German Shepherd in Ocean View Suspected to Have Rare Tropical Disease
Posted: Aug 14, 2018 8:15 PM
By Mallory Metzner
(OCEAN VIEW, Del.) - 3 years ago Kat Malone and her German Shepherd, Samson moved to Ocean View from Baltimore. Sam took a liking to swimming in nearby ponds but that just may have lead him to contract a rare disease called pythiosis.
About a year ago, Kat discovered two small spots on his side that looked like puncture wounds. This area continued to get bigger no matter how many vets he saw or treatments they tried.
"Fast-forward to now we had a blood test and everything came back normal. No tick-born illness. All of his internal organs were functioning properly because he had x-rays as well. The only other step would be bi-opsy so they biopsied it. That came back negative for any cancer or auto-immune disease. The diagnosis of suspected pythiosis was what we eventually came to," Kat says. If pythiosis is confirmed in Sam, he'll be the second case in Delaware since 2015.
Pythium is a tropical disease so it is rarely seen as far north as Delaware; 65% of cases occur in Florida. It typically harbors in warm swamplands attacking plants, but it can also attack animals if they come into contact with it. In fact, German Shepheds and even Labs are the breeds most at risk.
Pan American Veterinary Laboratories in Texas is one of 2 labs in the country that conducts blood tests for this disease. They test more than 1200 samples each year and they're about to test Sam's blood to come to a conclusion.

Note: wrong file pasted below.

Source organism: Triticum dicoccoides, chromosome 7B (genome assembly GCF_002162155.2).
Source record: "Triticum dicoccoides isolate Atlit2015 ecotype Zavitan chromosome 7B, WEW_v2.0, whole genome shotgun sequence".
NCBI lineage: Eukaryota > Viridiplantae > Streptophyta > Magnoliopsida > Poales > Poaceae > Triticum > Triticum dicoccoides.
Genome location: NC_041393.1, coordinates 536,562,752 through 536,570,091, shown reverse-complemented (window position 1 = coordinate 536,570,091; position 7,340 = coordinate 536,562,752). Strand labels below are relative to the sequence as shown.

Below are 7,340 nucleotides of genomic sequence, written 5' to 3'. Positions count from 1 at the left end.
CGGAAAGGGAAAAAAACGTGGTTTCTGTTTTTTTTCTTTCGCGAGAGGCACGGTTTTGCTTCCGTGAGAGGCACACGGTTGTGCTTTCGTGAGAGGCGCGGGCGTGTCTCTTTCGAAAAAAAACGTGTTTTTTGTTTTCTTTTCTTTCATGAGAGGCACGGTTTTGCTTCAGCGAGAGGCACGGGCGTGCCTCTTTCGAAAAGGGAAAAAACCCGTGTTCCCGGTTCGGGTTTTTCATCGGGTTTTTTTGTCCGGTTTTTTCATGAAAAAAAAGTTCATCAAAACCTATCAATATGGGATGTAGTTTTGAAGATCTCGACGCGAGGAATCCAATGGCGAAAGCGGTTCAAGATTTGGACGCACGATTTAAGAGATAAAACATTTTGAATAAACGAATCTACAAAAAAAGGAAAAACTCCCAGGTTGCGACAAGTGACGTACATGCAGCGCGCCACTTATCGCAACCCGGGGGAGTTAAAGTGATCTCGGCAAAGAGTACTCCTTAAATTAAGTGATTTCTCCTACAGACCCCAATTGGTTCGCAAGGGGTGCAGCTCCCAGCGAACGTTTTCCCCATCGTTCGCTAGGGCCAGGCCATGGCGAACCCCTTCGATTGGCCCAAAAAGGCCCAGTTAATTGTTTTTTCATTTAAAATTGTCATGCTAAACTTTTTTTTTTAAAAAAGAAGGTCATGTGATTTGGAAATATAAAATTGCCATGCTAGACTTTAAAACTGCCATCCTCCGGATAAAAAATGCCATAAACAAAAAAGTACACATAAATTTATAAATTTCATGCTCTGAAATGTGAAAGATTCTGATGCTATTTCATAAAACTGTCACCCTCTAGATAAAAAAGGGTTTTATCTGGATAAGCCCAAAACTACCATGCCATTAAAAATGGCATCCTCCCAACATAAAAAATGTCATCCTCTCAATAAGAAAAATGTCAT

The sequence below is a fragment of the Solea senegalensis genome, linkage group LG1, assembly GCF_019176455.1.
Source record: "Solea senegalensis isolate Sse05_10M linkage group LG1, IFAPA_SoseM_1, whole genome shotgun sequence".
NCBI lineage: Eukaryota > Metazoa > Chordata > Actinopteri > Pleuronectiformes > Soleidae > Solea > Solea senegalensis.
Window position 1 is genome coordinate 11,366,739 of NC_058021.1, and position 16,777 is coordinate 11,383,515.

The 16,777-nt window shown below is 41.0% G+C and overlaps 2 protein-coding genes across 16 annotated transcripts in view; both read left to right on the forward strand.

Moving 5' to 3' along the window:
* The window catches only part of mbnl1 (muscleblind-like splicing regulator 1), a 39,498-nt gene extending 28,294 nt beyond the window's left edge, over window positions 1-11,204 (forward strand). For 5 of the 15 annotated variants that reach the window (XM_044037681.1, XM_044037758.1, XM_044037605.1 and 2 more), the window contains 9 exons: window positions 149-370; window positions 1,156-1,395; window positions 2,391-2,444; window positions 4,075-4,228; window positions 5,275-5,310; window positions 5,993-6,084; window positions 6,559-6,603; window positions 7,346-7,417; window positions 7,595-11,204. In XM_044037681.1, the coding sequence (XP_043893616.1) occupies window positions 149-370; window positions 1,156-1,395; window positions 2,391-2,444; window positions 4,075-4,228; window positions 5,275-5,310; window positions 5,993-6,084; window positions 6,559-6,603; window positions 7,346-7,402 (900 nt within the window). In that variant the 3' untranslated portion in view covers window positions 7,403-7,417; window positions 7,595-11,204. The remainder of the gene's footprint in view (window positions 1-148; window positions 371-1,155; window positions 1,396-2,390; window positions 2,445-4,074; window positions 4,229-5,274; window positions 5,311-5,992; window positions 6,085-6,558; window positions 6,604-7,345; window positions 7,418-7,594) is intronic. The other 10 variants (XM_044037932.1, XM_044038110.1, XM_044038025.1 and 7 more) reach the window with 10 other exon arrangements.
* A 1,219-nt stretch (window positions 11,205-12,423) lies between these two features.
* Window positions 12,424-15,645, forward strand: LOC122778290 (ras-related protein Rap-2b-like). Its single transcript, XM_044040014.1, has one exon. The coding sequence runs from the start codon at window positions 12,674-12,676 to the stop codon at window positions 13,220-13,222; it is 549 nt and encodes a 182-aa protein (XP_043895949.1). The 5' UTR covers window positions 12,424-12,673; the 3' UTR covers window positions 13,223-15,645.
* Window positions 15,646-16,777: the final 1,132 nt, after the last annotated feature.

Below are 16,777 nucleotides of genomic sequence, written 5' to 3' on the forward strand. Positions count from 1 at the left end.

Once the diagnosis is confirmed he can be treated with an Immuno therapeutic product; similar to a vaccine but effective against active infection. This product induces an immune response that destroys the Pythium organism in greater than 60% of infected dogs. Conventional treatment with anti fungal drugs is effective in 20% of cases or less. If untreated, this disease is fatal in greater than 90% of cases. Pythium is not transmissible from an infected animal to another animal. The infectious stage of the lifecycle arises from infected plants only. "
So far Kat has spent around $3,000 treating Sam. This vaccine costs $200 plus shipping but money isn't the issue. It can only be delivered to a vetinarian so she is looking for one that is willing to help.
Kat is hoping to get that immunotherapy vaccine delivered to a nearby vet so that Sam can be treated as soon as possible. This would give him a better chance at getting rid of the infection.
Kat is hoping to get the vaccine delivered to a nearby vet so that Sam can be treated as soon as possible. A vet doesn't have to be the administrator. This would give him a better chance at getting rid of the infection.
Kat is calling on any vet willing to help to step up. She wants her dog to get better and wants people to be more aware of diseases like this no matter how rare it is to catch. She advises that if any pet owner ever suspects their animal to have Pythiosis, they should ask for a blood test immediately to get right to the root of the problem.
Donations can be made towards Sam's medical expenses at: https://www.gofundme.com/sams-pythiosis-treatment-fund